With a world class spa and restaurant, this retreat decorated in neutral tones of taupe, ecru and brown, with indirect, dim lighting, creates a very calm and serene oasis. Large rooms all were designed and flowed without a divider into an area with oversized tub, separate showers and double sink vanity (the loo is in a separate space). It may not give some the needed privacy but being on my own, I found this an extraordinary space. It’s small wonder that this hotel chain (they have four in Bhutan plus others around the world) tops of the list of 5 star hotels.

Typical painting in the Uma Paro Hotel

Typical painting in the Uma Paro Hotel

Scene of the mist covered Himalaya Mountains, Bhutan

Scene of the mist covered Himalaya Mountains, Bhutan

During the night I thought I was dreaming as I heard the barking of hundreds of dogs, the same stray packs that I would see sleeping in masses during the midday heat.

Next morning, bright and early, Yeshey had a full day’s itinerary planned. Walking is the only way to see this small city and being a weekend, our first stop was to the Weekend Market where the vegetable area was crowded with locals and the handicrafts section was filled with tourists.

Bedroom suite at the Uma Paro Hotel

Bedroom suite at the Uma Paro Hotel

The restaurant at the Uma Paro Hotel

The restaurant at the Uma Paro Hotel

Punakha Dzong, a 17th century fortress considered one of the most beautiful Dzongs in Bhutan was our next stop. The air is thin since this country is over 7000 feet above sea level. Often, I stopped to catch my breath.


Along the highway to Thimphu

Along the highway to Thimphu

Thimphu is a hiker’s paradise and two young Australians staying at the hotel, had spent 3 hours walking to Phajoding Monastery. Each purchased a ‘gho’ which they wore to dinner and looked very smart.

Certainly not a long hike, Yeshey and I traipsed up a narrow incline to National Animal enclosure to see the very strange and unique –to-Bhutan, Takins, which still befuddle taxonomist and are in a category of their own. By the time we reached the area, I was panting although the terrain wasn’t overly hilly.

Being Sunday, The Textile Museum was closed but the textile and fashion school was open and it’s where I was shown designs by local designers. Not surprisingly, the styles were somewhat redundant but the fabrication, using a lot of yak wool and bright colours, were a valiant attempt away from their uniforms. On the premises were students learning to sculpt wood and paint on the handmade paper that comes from a small factory nearby. Their determination seemed like a triumph of patience.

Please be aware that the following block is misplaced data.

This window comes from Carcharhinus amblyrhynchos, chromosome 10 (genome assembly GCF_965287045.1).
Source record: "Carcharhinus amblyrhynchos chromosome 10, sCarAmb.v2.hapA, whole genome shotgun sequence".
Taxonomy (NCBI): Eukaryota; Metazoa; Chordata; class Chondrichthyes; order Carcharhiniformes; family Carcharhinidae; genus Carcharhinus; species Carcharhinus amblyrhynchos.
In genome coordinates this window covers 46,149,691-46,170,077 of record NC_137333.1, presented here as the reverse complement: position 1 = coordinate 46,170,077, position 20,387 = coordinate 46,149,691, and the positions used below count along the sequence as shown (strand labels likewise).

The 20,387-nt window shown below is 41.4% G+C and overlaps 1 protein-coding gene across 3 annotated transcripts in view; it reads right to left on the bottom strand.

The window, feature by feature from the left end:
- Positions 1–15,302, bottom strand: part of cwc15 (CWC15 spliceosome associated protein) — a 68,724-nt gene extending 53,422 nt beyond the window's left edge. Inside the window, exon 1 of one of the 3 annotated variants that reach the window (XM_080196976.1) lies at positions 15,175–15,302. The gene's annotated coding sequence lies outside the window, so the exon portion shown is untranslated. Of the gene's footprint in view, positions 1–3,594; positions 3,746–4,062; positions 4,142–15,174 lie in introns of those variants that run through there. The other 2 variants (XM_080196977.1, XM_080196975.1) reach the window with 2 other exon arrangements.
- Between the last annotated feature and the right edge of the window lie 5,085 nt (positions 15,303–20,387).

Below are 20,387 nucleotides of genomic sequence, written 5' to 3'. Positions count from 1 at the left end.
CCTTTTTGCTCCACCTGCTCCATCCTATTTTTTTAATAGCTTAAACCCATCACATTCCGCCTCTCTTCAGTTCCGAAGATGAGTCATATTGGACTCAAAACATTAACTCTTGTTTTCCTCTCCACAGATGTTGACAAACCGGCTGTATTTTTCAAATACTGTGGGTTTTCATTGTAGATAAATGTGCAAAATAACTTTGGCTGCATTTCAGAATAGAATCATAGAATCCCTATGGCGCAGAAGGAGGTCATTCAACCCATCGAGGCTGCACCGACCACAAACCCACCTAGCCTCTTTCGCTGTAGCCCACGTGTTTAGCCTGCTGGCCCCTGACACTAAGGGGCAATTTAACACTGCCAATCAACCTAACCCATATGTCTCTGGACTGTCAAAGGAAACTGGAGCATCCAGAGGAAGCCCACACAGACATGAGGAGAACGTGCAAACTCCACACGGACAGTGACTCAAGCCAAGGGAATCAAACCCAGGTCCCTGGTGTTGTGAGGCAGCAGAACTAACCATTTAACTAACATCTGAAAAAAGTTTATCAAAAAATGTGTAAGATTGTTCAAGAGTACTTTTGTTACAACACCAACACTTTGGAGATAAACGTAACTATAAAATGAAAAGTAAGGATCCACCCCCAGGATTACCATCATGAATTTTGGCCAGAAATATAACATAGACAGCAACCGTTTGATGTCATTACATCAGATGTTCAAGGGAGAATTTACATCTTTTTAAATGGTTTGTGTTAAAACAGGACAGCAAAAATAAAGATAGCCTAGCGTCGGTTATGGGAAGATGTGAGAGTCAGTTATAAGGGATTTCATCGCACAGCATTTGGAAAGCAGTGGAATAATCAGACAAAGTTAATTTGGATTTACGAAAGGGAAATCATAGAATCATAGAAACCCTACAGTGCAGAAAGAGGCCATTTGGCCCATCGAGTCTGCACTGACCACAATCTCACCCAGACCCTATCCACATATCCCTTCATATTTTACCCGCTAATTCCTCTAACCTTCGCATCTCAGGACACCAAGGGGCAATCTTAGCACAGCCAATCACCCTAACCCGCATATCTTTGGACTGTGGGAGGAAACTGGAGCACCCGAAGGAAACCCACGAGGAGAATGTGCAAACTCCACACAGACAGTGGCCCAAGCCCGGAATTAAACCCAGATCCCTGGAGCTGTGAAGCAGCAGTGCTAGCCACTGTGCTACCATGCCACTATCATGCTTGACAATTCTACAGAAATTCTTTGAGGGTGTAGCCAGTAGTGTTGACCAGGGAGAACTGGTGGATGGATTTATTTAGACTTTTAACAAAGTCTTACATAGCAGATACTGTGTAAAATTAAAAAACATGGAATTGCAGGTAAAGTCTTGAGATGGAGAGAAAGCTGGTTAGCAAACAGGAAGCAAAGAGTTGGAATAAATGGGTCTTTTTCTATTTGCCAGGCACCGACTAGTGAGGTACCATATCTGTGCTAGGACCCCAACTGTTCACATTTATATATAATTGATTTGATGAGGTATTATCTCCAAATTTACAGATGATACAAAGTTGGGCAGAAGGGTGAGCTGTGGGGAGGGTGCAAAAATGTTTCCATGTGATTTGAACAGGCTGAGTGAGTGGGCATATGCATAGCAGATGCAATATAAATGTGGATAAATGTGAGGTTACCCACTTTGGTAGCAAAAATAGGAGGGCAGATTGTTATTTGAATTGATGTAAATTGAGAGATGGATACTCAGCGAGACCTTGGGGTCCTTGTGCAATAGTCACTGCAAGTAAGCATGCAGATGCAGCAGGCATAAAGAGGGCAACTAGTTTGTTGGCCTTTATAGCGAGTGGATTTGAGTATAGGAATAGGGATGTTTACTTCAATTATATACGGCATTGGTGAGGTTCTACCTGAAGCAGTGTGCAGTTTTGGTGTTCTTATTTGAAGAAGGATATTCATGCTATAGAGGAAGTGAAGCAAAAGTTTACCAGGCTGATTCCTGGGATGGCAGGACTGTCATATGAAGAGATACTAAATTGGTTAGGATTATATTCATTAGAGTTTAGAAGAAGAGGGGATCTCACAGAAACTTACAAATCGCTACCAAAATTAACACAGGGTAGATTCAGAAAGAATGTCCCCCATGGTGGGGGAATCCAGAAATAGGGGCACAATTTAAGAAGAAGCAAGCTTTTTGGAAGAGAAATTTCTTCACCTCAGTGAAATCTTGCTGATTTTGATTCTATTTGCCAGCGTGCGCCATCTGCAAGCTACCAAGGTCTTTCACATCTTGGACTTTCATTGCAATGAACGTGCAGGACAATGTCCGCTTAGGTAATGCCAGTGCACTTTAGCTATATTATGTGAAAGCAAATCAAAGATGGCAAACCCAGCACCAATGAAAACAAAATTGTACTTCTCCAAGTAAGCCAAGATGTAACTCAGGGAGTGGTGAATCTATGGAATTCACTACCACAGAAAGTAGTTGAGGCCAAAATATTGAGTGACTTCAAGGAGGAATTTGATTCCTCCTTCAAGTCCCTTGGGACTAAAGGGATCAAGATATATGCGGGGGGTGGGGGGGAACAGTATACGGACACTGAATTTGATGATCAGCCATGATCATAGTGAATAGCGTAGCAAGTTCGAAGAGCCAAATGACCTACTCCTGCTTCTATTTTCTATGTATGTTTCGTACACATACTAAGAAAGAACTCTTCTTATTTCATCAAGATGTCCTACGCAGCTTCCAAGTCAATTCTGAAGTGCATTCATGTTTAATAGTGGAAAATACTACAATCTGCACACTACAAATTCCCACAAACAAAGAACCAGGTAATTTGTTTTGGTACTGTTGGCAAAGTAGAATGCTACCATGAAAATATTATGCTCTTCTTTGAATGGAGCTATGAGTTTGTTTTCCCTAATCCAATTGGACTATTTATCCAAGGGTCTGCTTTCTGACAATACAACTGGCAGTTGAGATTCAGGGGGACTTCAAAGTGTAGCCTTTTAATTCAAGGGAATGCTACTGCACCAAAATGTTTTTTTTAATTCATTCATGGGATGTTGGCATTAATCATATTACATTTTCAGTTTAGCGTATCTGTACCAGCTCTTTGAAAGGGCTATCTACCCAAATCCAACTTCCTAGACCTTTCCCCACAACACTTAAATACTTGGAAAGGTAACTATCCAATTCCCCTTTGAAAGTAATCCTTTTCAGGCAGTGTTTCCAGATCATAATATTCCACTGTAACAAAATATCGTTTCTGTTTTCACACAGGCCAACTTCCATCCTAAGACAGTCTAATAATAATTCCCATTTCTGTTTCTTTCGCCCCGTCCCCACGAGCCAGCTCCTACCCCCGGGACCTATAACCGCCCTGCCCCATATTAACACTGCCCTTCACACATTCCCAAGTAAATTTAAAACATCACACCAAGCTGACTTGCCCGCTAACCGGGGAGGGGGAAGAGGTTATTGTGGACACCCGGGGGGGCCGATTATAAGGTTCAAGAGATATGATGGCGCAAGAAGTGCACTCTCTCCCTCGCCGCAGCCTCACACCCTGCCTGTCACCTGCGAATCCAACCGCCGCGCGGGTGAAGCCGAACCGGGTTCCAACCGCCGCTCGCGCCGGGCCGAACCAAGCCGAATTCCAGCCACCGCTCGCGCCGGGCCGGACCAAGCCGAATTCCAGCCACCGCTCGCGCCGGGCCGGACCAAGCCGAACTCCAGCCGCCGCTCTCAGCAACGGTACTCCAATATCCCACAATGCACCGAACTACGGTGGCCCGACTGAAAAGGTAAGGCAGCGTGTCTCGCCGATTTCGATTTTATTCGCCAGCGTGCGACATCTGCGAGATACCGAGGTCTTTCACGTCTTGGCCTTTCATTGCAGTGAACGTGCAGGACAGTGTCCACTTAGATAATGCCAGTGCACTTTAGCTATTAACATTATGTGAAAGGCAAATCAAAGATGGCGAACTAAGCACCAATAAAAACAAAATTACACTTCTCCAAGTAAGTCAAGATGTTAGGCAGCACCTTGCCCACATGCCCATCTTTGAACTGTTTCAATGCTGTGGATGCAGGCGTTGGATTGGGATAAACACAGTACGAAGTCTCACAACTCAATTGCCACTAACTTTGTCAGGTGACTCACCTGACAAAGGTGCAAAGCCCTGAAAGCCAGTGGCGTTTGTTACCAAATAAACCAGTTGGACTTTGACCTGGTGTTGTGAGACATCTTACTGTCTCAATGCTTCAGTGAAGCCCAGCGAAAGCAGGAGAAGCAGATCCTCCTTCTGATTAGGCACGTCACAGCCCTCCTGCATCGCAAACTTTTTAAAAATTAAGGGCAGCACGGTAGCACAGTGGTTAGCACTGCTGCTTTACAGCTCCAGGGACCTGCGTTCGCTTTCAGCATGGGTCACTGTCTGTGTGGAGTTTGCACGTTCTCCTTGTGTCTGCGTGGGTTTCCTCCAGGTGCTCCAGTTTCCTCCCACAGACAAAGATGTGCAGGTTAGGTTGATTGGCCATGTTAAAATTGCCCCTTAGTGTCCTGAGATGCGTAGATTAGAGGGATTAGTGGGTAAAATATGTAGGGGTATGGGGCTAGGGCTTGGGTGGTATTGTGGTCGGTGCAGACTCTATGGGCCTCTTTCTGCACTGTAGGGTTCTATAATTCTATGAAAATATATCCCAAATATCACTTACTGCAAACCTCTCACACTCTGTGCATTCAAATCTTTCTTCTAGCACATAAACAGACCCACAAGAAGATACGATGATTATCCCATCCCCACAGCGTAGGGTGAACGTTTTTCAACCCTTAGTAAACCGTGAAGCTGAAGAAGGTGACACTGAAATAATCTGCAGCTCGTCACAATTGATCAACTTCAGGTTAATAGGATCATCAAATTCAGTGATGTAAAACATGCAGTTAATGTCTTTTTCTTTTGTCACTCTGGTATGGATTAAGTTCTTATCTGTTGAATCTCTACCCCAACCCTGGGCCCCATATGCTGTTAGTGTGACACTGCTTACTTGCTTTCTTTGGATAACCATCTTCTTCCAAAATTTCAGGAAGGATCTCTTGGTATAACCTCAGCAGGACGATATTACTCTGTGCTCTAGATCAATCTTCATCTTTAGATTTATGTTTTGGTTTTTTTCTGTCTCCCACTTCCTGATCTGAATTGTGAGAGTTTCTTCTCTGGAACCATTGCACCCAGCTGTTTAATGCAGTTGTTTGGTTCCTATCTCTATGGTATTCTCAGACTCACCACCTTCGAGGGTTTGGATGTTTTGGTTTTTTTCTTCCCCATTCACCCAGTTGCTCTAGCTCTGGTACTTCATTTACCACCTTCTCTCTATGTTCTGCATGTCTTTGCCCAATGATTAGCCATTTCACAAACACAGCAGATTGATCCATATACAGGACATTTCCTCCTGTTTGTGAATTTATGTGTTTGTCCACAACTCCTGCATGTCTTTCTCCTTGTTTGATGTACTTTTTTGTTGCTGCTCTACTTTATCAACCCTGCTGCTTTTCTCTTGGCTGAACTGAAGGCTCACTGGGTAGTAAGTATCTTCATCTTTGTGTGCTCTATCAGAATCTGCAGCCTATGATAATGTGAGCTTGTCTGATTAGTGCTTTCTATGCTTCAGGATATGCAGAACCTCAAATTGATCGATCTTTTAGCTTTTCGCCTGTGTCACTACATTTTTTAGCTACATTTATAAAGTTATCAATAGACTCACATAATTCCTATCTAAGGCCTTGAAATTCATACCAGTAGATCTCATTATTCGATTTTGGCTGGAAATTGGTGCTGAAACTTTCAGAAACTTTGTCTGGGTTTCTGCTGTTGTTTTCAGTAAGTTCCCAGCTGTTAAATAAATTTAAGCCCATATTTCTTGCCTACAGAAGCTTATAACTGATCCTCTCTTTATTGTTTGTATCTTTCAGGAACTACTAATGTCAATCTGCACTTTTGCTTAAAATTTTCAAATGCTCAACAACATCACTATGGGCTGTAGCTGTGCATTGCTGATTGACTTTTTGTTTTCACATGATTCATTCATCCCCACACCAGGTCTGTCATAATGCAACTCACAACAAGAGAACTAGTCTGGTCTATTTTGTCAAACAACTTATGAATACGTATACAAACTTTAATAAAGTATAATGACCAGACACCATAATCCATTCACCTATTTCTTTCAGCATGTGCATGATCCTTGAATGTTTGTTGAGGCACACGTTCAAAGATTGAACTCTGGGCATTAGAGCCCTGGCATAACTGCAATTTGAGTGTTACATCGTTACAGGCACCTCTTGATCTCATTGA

Simtokha Dzong, the gateway to the Thimphu Valley and the location of the Institute for Language & Culture, is decorated with extremely ornate frescoes while Tashichho Dzong, built in 1641 and rebuilt in 1902 after a fire and earthquake, is the religious centre of the country and also has a Throne Room for the King and where the monks were happy to pose for pictures.

Entrance of Uma Paro Hotel

Entrance of Uma Paro Hotel

 

Intricate hand painted trim

Intricate hand painted trim

After a fine dinner of very spicy prawn soup, stir fried beef with oyster sauce, steamed jasmine rice, yellow pork curry, I slept much like those dozing dogs.

Paro, 65 km, 2 hours away, is the second largest city but with the only international airport. The drive was perfect for seeing deserted houses and patchwork-like paddy fields and the rushing Paro River.

At a temple in Paro

At a temple in Paro

 

Overlooking Paro

Overlooking Paro

Here I stayed at the Uma Hotel, part of the COMO Group, another unexpected 5 star chain. Built by traditionally trained Bhutanese artisans, there are many modern conveniences. The unique setting offers views of the mist and clouds clinging to the tops of the Himalayas. The circular wood paneled restaurant is completely windowed with vistas I wouldn’t have wanted to miss. And the rooms have incorporated finely hand painted frescoes above the beds.

Friendly monks

Friendly monks

Although there is an Asian inspired spa, with my time limited, I opted for an energetic hour long yoga class held at the end of the day. Aussies like to travel and Isabel from ‘down under’, held a daily very energetic class in the large gym, again featuring floor to ceiling windows with views of the mountains. I can’t tell of the joy at the large library with two working computers with internet access. Obviously, not all my serenity had been claimed by this enchanting environment.

Although not the capital city, Paro is where the National Museum (Ta-Dzong) is located- this unique building, originally Paro’s watchtower. The 340 year old round, 7 storey building has more than 3000 artifacts and covers more than 1500 years of culture. Dzong paintings, Thangka art from 12 AD, bronze paintings, arms and armour, jewelry and textiles and in important ancient water clock are memorable. The narrow steps seemed perfect for the Bhutanese, but my somewhat larger size feet caused me to hesitate as we climbed the steps here and all over the cityscape.

Paro Dzong is one of the finest examples of Bhutanese architecture and the seat of local government. And Kyichu and Jambay Lhakhang are the oldest temples in Bhutan dating back to the 7th century and of great religious and cultural important.

Of course, there are many more sights to see but with my 5 day visa restriction, I had to leave early the next morning from Paro to Mumbai where I had a recovering period at the famous Taj Mumbai Hotel facing the Gateway to India. I couldn’t resist walking among the hoards of Indians getting their hands hennaed, eating the local and delicious ice cream and watching sales pitches of most unusual objects like pear shaped five foot balloons. I had to wonder what a purchaser could possibly put this enormous blow ups.

Finally exhausted, I was delighted to spend the next double digit hours being catered to on Etihad Airways on my flight via Abu Dhabi, in the United Arab Emirates, another country that is vying for tourists.

But few memories could ever compare with the fluttering in the wind of the five colours of Prayer Flags seen throughout this precious country. These thin printed banners carry messages to the heavens in the clouded and misty clad mountains. Hopefully my prayers will be answered and I’ll return to both countries to see what I may have missed.

Part of the bedroom suite at the Amankora in Thimphu

Part of the bedroom suite at the Amankora in Thimphu

 

Typical Bhutanese house with prayer flags in Paro

Typical Bhutanese house with prayer flags in Paro

 

Amankora in Thimphu

Amankora in Thimphu

 

Amankora in Thimphu

Amankora in Thimphu